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Juanita Tate Elementary
Taking a Glance at Our Future

By Mariah Haas

They say anything is possible, and in the heart of South Los Angeles at the corner of Main and 59th Street a kindergartner can already be thinking about attending college.

In a brand new gray building outlined in yellow and purple Juanita Tate Elementary is situated right across from a little market and several houses. It isn’t like every other school that you send your children to though it is more than that.

Juanita Tate was built in response to the community’s concern about their children, and how many parents felt their kids weren’t receiving the education that they deserved.

This fall is Juanita Tate’s first year being open, and it has greatly affected the lives of those in its surrounding neighborhood because this school year many children in the local community have a new home school.

“Some families were resistant to the move, especially for children in the upper grades, where they’ve been in that school for a long time and sometimes they’re friends aren’t going to be here. So, parents are resistant to move their kids,” says Juanita Tate’s Office Manager Christina Ramirez.

After only a few months of school being in session though, many families’ attitudes have changed.

“After some classes and back-to-school nights parents tell me they are happy to be here because their children have made so much progress, and they love their teachers because they are always there when they need them,” says Ramirez.

“I like this school better than my old school because we can do more and we have more materials. I just love it here,” says 5th-grader Markaylla Hale.

Juanita Tate is unique in many different ways, including how it functions as both a charter and public school.

Juanita Tate operates in a Los Angeles Unified School District building, which makes it a public school. At the same time, it is managed by Aspire Public Schools, a non-profit charter management organization. Since, Juanita Tate is under charter administration, any available seats left are raffled off to students through a lottery.

Once students attend Aspire, they are randomly selected and put into three different smaller academies – Inskeep, Tate, and Slauson.

Aspire believes in small school settings to help benefit their students’ education more. Each academy has 300 students, with their own teachers and individual principals.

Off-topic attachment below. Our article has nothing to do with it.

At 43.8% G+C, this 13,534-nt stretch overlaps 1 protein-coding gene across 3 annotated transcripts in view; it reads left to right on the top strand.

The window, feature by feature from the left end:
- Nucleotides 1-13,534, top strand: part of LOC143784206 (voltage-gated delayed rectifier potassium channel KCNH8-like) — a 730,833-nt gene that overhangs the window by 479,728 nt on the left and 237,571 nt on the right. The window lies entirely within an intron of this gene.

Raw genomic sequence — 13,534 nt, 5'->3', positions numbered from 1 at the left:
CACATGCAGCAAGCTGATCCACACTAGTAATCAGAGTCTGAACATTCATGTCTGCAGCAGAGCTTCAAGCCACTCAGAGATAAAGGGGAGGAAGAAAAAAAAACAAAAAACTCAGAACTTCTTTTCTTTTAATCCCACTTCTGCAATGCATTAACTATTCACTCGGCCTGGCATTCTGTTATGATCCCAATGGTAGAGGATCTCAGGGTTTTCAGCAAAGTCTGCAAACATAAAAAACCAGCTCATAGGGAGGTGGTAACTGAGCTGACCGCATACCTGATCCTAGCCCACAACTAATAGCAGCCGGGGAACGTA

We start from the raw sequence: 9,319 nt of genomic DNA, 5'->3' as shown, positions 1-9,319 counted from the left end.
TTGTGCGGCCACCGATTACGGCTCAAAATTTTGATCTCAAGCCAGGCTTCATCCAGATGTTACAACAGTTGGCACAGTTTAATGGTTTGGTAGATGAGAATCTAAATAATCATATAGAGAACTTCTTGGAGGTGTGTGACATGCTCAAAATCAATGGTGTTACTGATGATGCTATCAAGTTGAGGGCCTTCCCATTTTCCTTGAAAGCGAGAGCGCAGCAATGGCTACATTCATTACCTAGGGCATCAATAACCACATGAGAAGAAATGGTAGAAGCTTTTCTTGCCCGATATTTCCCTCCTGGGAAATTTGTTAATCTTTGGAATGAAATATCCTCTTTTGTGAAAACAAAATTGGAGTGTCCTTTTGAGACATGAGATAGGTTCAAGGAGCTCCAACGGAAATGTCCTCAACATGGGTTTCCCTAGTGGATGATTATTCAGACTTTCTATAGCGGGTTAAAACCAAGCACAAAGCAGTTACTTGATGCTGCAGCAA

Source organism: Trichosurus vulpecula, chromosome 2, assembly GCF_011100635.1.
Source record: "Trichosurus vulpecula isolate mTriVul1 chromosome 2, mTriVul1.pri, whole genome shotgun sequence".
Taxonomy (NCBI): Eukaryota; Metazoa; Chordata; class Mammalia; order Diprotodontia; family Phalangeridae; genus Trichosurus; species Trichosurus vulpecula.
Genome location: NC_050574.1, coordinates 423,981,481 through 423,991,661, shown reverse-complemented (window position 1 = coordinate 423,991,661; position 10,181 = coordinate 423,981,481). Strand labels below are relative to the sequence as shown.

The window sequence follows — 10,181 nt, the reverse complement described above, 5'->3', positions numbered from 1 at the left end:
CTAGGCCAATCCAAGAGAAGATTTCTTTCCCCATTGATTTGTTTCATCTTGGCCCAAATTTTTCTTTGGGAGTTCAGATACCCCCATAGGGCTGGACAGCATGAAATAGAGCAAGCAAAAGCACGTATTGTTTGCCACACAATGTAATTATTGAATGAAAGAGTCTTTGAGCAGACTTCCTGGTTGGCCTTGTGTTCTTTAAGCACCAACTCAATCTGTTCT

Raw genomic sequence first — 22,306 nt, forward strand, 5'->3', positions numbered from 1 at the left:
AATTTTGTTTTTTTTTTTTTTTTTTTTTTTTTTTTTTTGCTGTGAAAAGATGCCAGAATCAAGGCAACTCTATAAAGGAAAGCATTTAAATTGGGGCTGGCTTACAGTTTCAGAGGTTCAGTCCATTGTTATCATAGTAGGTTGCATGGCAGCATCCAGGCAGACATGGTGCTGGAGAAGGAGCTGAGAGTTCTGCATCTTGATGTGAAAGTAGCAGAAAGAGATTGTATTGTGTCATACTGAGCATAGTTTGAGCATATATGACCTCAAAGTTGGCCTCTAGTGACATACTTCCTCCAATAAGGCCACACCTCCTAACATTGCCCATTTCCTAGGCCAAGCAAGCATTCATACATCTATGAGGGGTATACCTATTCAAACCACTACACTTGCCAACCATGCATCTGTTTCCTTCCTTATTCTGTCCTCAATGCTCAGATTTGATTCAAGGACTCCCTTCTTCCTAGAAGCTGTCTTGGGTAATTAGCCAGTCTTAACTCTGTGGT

"The whole point is to have that individualized instruction for each kid,” says Ramirez.

Along with focusing on each scholar individually, Aspire also expresses their belief that all of their students will go to college.

“Our motto at Aspire is college for certain, which means that all of our students are not going to just graduate high school, but they are going to go onto a four-year university,” says Ramirez.

In the past two years, all of the high school students from Juanita Tate’s sister academies in the Bay Area and Central Valley have all been accepted to college.

“They are moving on and continuing their education, and we believe that if we start that mentality in kindergarten, they are going to grow with that and they are going to keep going,” says Ramirez.

So, how does the school teach 6-year-olds about attending a University? Aspire has developed a program that incorporates college into their students daily education.

“All of our teachers represent a college, so they put up different posters, the college logo, and the mascot all up on their walls. They also do a college cheer that incorporates Aspire’s mission into it. Students even learn about their college and do projects based on it,” says Ramirez.

Every year the scholars at Juanita Tate get a new college so by the time they are high school seniors filling out college applications, they will have some knowledge about a variety of universities.

Juanita Tate students discussing an in-class reading assignment.

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